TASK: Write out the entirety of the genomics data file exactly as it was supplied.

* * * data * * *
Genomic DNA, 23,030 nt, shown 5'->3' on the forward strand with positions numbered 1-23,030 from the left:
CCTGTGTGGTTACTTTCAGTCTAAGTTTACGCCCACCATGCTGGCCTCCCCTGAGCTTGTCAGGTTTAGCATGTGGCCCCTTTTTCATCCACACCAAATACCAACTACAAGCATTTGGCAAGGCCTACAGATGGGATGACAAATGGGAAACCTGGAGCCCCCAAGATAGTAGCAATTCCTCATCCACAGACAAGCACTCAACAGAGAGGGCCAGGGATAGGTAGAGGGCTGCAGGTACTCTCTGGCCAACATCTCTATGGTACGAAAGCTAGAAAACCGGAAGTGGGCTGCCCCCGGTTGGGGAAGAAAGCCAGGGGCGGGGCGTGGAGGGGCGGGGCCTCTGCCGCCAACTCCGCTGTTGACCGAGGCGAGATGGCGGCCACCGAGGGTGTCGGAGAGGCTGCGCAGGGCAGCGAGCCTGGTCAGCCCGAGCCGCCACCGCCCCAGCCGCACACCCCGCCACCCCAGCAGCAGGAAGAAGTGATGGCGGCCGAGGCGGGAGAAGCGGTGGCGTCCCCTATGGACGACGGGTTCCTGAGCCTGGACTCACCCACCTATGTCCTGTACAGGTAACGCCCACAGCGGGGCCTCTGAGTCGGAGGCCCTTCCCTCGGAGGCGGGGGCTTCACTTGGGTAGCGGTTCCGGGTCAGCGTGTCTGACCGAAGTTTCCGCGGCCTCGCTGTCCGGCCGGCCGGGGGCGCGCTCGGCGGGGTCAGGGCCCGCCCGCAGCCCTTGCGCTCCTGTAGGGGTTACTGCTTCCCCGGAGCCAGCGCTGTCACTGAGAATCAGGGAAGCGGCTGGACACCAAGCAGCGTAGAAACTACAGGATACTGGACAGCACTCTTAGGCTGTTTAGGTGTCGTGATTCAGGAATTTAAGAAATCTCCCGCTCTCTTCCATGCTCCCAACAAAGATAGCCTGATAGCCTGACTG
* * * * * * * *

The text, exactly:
Genomic DNA, 23,030 nt, shown 5'->3' on the forward strand with positions numbered 1-23,030 from the left:
CCTGTGTGGTTACTTTCAGTCTAAGTTTACGCCCACCATGCTGGCCTCCCCTGAGCTTGTCAGGTTTAGCATGTGGCCCCTTTTTCATCCACACCAAATACCAACTACAAGCATTTGGCAAGGCCTACAGATGGGATGACAAATGGGAAACCTGGAGCCCCCAAGATAGTAGCAATTCCTCATCCACAGACAAGCACTCAACAGAGAGGGCCAGGGATAGGTAGAGGGCTGCAGGTACTCTCTGGCCAACATCTCTATGGTACGAAAGCTAGAAAACCGGAAGTGGGCTGCCCCCGGTTGGGGAAGAAAGCCAGGGGCGGGGCGTGGAGGGGCGGGGCCTCTGCCGCCAACTCCGCTGTTGACCGAGGCGAGATGGCGGCCACCGAGGGTGTCGGAGAGGCTGCGCAGGGCAGCGAGCCTGGTCAGCCCGAGCCGCCACCGCCCCAGCCGCACACCCCGCCACCCCAGCAGCAGGAAGAAGTGATGGCGGCCGAGGCGGGAGAAGCGGTGGCGTCCCCTATGGACGACGGGTTCCTGAGCCTGGACTCACCCACCTATGTCCTGTACAGGTAACGCCCACAGCGGGGCCTCTGAGTCGGAGGCCCTTCCCTCGGAGGCGGGGGCTTCACTTGGGTAGCGGTTCCGGGTCAGCGTGTCTGACCGAAGTTTCCGCGGCCTCGCTGTCCGGCCGGCCGGGGGCGCGCTCGGCGGGGTCAGGGCCCGCCCGCAGCCCTTGCGCTCCTGTAGGGGTTACTGCTTCCCCGGAGCCAGCGCTGTCACTGAGAATCAGGGAAGCGGCTGGACACCAAGCAGCGTAGAAACTACAGGATACTGGACAGCACTCTTAGGCTGTTTAGGTGTCGTGATTCAGGAATTTAAGAAATCTCCCGCTCTCTTCCATGCTCCCAACAAAGATAGCCTGATAGCCTGACTG